As the world navigates strange waters, it occurred to us that, even in the worst of times, human endeavour will inevitably push to the surface. An era of self-isolation has seen people interact in the most unique and creative ways, with video calls becoming a new lifeblood bonding us all together. In a strange way, connections have become deeper as physical contact has been eschewed in favour of a face on a screen. But while the digital revolution continues, the human heart beating beneath it remains strong. This month, more than ever, we wanted to show that. So, we called people from the Middle East and beyond, chronicling quarantine tales from New York to Dubai, Cairo to Ramallah. Captured over video calls, each of these stories brims with hope and sadness, frustration and boredom, love and joy. In other words: the human condition in all its glory...separated, but never more together.
In this issue you will find first-hand accounts of life in lockdown from:
In many ways, it’s been a life-altering 12 months for Amr Youssef. Sons of Rizk 2 – the Tarek Al Eryan-directed action thriller – became one of the biggest box-office successes in the history of Egyptian cinema. For Youssef and his wife, the fellow actor Kinda Alloush, the tumult of Coronavirus has been an unexpected opportunity to exhale and reflect. With his big-budget historical Ramadan series – based on the story of the commander Khalid ibn al-Walid – put on hold, the coming weeks present a moment to reconnect after a years-long grind, and a chance to think about what comes next.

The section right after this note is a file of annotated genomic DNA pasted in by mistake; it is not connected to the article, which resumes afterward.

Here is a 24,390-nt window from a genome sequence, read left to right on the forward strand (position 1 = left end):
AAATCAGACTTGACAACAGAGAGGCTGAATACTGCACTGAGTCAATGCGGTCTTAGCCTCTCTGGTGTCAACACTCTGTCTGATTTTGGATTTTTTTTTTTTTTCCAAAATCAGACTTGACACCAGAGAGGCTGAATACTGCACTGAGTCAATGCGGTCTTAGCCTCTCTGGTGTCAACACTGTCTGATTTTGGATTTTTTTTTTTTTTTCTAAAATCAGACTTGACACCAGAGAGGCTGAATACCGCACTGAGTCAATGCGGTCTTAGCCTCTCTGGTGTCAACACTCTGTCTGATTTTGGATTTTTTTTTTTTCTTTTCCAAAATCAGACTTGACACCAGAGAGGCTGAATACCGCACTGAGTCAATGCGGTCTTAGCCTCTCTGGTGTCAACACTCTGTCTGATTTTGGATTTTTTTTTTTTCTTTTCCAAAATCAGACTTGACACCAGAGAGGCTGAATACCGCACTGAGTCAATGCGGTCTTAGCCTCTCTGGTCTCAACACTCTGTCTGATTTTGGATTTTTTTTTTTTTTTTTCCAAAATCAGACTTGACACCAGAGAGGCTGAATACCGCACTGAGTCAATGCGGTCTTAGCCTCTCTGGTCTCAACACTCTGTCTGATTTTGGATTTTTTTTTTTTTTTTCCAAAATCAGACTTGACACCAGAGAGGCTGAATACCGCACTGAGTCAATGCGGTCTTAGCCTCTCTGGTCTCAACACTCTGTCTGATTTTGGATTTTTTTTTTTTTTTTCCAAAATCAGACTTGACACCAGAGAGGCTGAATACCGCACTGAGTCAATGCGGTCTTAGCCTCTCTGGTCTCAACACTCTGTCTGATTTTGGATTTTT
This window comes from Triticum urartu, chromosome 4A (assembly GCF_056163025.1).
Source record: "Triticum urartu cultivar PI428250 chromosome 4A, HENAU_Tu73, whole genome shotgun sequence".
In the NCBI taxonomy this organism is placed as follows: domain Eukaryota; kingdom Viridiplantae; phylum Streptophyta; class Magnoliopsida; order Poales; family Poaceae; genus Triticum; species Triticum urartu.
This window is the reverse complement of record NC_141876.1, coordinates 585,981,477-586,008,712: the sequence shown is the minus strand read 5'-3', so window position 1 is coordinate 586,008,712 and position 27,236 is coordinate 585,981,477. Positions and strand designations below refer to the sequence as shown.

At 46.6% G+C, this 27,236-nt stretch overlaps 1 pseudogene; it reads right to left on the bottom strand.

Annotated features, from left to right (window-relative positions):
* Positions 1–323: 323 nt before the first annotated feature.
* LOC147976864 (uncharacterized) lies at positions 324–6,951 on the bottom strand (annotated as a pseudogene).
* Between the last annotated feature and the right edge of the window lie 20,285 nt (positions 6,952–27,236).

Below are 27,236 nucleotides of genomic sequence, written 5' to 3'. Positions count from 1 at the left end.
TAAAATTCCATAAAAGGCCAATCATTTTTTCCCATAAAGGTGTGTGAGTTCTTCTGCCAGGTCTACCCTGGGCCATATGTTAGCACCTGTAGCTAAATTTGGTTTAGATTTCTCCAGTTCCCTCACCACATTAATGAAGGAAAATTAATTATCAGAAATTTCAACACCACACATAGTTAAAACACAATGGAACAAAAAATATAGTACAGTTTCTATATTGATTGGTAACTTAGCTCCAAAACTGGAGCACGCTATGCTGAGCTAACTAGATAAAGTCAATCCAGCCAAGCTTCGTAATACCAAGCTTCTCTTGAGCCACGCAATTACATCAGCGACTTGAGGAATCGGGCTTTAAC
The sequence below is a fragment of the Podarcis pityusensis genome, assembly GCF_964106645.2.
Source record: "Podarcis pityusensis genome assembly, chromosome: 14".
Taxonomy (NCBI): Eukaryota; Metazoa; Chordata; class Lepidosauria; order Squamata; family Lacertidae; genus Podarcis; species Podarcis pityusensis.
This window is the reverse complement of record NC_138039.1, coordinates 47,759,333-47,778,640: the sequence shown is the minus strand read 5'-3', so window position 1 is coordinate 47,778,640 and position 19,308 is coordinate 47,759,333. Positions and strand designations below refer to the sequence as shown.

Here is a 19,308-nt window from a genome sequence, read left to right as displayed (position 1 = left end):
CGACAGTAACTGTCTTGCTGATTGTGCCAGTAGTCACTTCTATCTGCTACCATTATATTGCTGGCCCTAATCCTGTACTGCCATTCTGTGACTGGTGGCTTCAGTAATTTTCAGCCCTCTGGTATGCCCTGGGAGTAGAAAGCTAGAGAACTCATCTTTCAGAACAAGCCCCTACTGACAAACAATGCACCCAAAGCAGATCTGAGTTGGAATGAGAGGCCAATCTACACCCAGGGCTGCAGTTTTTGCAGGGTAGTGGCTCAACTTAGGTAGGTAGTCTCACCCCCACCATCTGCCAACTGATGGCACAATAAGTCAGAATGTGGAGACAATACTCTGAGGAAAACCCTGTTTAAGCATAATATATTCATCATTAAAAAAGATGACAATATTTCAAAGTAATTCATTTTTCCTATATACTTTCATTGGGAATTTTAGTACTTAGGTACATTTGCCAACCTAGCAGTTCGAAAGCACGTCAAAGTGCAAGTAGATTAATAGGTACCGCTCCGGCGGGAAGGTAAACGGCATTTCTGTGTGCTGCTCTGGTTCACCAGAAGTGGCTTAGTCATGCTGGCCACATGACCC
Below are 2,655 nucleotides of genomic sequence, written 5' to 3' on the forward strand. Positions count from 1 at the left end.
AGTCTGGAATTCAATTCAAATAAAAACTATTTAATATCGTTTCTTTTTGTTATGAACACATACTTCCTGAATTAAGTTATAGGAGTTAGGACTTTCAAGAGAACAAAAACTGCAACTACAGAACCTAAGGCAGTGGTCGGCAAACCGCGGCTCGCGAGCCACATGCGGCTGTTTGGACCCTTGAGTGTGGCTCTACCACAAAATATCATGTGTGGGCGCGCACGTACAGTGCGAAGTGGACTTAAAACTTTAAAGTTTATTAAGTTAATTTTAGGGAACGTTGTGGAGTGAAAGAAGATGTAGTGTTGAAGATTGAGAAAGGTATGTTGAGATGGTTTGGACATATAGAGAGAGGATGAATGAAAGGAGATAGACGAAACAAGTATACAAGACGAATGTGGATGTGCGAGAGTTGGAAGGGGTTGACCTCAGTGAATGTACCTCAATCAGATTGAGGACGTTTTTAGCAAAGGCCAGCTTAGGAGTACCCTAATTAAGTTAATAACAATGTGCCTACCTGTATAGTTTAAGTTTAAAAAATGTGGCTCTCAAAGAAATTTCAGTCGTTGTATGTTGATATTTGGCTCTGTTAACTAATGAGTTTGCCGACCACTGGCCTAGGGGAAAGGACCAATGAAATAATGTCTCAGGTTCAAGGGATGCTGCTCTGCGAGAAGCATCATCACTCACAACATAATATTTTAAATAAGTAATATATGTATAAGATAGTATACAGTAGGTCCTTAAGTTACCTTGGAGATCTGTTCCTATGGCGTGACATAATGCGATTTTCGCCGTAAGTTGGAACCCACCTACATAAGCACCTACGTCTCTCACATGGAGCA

Abu Hamdan, aka Warchieff
Actor, model and eccentric Saudi creative Abu Hamdan – you’ll probably know him better by Warchieff – is a man in demand at the minute. Two features on Netflix and four million Instagram followers are proof positive of that much.
“Right now, I’m just adapting to what’s available,” he explains. “It’s funny, we used to believe that so many items we had were average or not really useful. The thing is, it turns out that we just never understood their real value...until now.”
Dr Mona Tareen
Working in palliative care means that she’s used to handling the toughest situations of all, and the hard conversations are simply part of her day-to-day. But these are unprecedented times, even for a doctor that faced the H1N1 crisis in the States just over a decade ago. Now a frontline health worker in the UAE, she battles the virus while the population stays at home – and when she’s finished, there’s home schooling to tackle.
Pam Nasr, Prod Antzoulis and Oumayma Elboumeshouli
The Middle East’s creative class is as ambitious as it is diverse. We gathered three artists we admire – with roots from Lebanon to Morocco to Cyprus – to explore how creativity looks and feels in uncertain times.
“Not Your Habibti”: that’s the phrase that sparked momentum for Baby Fist, the Palestinian apparel brand that’s opened crucial conversations on gender-based issues in the region. As the Coronavirus took hold around the world, Baby Fist manufactured and donated some 60,000 masks to the people of Gaza. The group’s 23-year-old founder, Yasmeen Mjalli, has been self-isolating in Ramallah, and musing about what the future of the movement could look like.
Subscribe to GQ Middle East on YouTube
Photography by Prod Antzoulis